WHAT IT’S ABOUT?
At the age of 14 two Canadian buddies Steve “Lips” Kudlow and Robb Reiner (ironically no relation to the This Is Spinal Tap director) made a blood pact to rock together for the rest of their lives. And these guys really mean it. Finding early success in 1982 with their highly influential first album Metal On Metal they made an impact on such major names as Metallica Slayer and Anthrax who all went on to superstardom while these guys and their band Anvil sadly went nowhere fast. This documentary picks up their lives now two guys in their fifties who try for one last great shot at eternal fame as they take time off their menial day jobs to go on a disastrous and mis-managed European tour and try and regain the promise they once had in the heavy metal industry.
WHO’S IN IT?
Filmmaker Sacha Gervasi’s enormously entertaining account of the musical struggles of these two rock ‘n’roll dreamers is augmented with interviews with their wives mothers kids additional family members band mates and such “rivals” as Lars Ulrich Lemmy Scott Ian Slash and Tom Araya. Mainly it’s anchored by the energetic and ever-hopeful lead singer “Lips ” whose emotional outburst and undying enthusiasm drive the docu’s heart. The interviews with the women behind their men can be as humorous as they are heartbreaking and say a lot about just what makes these guys keep plugging away against all odds.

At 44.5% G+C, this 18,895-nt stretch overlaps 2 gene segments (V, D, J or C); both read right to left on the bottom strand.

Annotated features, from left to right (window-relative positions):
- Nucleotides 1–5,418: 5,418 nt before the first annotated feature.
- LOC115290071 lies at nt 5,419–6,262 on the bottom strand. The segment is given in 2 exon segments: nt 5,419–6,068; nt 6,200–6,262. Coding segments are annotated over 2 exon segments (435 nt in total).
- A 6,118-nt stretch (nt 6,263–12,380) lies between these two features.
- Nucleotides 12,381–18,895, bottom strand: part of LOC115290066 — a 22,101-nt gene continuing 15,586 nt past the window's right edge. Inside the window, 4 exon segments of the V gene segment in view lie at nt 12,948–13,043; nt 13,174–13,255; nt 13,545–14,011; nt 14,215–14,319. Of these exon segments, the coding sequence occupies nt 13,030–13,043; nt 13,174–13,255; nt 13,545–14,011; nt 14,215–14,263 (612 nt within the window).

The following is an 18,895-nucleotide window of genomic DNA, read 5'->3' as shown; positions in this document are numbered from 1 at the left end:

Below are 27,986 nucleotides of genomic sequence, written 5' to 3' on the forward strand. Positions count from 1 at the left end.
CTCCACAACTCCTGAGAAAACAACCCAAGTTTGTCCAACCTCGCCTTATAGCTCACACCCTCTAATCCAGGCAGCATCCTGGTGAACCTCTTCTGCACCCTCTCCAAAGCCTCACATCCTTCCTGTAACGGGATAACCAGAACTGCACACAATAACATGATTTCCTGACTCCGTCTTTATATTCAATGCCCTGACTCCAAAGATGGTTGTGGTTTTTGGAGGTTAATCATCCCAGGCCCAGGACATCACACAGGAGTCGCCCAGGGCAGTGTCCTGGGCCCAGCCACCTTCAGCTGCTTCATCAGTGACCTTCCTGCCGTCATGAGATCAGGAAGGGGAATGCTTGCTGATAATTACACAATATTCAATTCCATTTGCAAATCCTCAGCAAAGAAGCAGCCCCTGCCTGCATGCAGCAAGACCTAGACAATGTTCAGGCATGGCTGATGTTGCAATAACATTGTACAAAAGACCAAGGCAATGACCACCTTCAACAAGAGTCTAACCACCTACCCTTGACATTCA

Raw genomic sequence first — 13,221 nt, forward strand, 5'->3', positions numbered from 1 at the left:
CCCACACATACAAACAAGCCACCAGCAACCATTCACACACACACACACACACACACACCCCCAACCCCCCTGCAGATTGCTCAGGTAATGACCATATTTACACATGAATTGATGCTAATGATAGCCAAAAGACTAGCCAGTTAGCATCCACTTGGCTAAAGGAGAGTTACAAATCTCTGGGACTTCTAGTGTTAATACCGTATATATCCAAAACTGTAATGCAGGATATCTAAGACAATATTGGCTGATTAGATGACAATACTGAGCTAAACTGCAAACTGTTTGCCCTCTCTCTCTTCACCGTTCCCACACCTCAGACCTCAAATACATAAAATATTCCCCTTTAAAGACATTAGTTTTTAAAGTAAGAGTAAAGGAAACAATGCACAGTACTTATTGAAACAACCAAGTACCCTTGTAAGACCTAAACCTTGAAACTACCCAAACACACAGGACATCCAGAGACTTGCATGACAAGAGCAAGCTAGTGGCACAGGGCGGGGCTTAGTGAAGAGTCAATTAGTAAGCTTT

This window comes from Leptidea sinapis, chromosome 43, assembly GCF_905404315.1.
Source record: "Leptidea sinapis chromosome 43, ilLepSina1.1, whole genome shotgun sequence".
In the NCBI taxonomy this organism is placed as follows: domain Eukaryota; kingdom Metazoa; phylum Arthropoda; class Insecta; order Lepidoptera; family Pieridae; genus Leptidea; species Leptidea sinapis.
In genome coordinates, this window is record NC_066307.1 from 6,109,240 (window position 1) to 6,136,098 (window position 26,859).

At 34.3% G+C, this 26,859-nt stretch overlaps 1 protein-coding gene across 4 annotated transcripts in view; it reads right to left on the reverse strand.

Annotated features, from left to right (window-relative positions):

Gervasi sets out to show a couple of guys who just won’t give up even though time and the music business have clearly passed them by. What he gets on film is the spirit of some aging rockers who still hear the music and whose lives are still dictated by the desire to get on stage and let it rip. It’s funny sad and revealing — especially in a meeting they manage to wrangle with a major record label executive.
If you are not into metal you might not share the passion of Anvil — so be warned. But even if this kind of music isn’t in your iPod the universal story of a couple of old souls trying to recapture an elusive moment in the sun is irresistible.
A confrontation with the owners of a run-down European bar where Anvil was booked is raw painfully funny and a perfect demonstration of why this band never made it big.
BEST USE OF EXPLETIVES TO SUM UP A DREAM:
Lips: “Here we sit in our f--king fifties and man we’re gonna be f--king rock stars. It’s a f--king dream but I’m gonna make it come true!”